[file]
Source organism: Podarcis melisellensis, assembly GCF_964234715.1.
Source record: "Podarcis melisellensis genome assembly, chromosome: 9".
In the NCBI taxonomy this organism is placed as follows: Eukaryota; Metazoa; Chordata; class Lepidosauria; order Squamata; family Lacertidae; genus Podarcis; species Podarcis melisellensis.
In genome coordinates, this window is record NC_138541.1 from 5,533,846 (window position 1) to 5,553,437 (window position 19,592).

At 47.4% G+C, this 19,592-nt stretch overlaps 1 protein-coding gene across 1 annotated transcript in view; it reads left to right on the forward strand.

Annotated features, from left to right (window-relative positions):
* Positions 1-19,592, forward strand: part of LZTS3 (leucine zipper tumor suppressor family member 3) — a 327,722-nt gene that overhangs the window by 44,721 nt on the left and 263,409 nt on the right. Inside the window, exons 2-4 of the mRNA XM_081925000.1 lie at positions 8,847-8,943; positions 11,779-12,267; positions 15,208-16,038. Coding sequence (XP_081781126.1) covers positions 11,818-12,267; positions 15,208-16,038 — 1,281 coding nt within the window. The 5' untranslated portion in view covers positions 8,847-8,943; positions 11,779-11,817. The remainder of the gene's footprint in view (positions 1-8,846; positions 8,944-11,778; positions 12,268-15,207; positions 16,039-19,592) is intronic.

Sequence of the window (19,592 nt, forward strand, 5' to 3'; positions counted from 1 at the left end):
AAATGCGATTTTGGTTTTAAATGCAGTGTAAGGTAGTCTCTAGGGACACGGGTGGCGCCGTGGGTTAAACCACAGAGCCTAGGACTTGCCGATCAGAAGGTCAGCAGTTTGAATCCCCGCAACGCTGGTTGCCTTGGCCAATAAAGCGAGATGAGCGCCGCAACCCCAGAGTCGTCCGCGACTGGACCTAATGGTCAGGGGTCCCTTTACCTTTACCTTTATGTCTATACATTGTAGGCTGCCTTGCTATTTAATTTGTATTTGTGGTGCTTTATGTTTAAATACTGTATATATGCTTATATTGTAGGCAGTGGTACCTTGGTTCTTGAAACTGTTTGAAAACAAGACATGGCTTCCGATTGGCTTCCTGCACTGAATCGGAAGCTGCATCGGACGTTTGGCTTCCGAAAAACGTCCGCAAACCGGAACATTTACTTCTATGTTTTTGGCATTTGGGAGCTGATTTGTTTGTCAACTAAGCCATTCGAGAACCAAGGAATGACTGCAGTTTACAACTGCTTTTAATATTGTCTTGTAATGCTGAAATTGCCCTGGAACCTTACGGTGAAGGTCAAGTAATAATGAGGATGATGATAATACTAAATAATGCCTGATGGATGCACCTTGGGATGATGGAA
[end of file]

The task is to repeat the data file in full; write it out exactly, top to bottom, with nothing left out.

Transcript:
Source organism: Podarcis melisellensis, assembly GCF_964234715.1.
Source record: "Podarcis melisellensis genome assembly, chromosome: 9".
In the NCBI taxonomy this organism is placed as follows: Eukaryota; Metazoa; Chordata; class Lepidosauria; order Squamata; family Lacertidae; genus Podarcis; species Podarcis melisellensis.
In genome coordinates, this window is record NC_138541.1 from 5,533,846 (window position 1) to 5,553,437 (window position 19,592).

At 47.4% G+C, this 19,592-nt stretch overlaps 1 protein-coding gene across 1 annotated transcript in view; it reads left to right on the forward strand.

Annotated features, from left to right (window-relative positions):
* Positions 1-19,592, forward strand: part of LZTS3 (leucine zipper tumor suppressor family member 3) — a 327,722-nt gene that overhangs the window by 44,721 nt on the left and 263,409 nt on the right. Inside the window, exons 2-4 of the mRNA XM_081925000.1 lie at positions 8,847-8,943; positions 11,779-12,267; positions 15,208-16,038. Coding sequence (XP_081781126.1) covers positions 11,818-12,267; positions 15,208-16,038 — 1,281 coding nt within the window. The 5' untranslated portion in view covers positions 8,847-8,943; positions 11,779-11,817. The remainder of the gene's footprint in view (positions 1-8,846; positions 8,944-11,778; positions 12,268-15,207; positions 16,039-19,592) is intronic.

Sequence of the window (19,592 nt, forward strand, 5' to 3'; positions counted from 1 at the left end):
AAATGCGATTTTGGTTTTAAATGCAGTGTAAGGTAGTCTCTAGGGACACGGGTGGCGCCGTGGGTTAAACCACAGAGCCTAGGACTTGCCGATCAGAAGGTCAGCAGTTTGAATCCCCGCAACGCTGGTTGCCTTGGCCAATAAAGCGAGATGAGCGCCGCAACCCCAGAGTCGTCCGCGACTGGACCTAATGGTCAGGGGTCCCTTTACCTTTACCTTTATGTCTATACATTGTAGGCTGCCTTGCTATTTAATTTGTATTTGTGGTGCTTTATGTTTAAATACTGTATATATGCTTATATTGTAGGCAGTGGTACCTTGGTTCTTGAAACTGTTTGAAAACAAGACATGGCTTCCGATTGGCTTCCTGCACTGAATCGGAAGCTGCATCGGACGTTTGGCTTCCGAAAAACGTCCGCAAACCGGAACATTTACTTCTATGTTTTTGGCATTTGGGAGCTGATTTGTTTGTCAACTAAGCCATTCGAGAACCAAGGAATGACTGCAGTTTACAACTGCTTTTAATATTGTCTTGTAATGCTGAAATTGCCCTGGAACCTTACGGTGAAGGTCAAGTAATAATGAGGATGATGATAATACTAAATAATGCCTGATGGATGCACCTTGGGATGATGGAA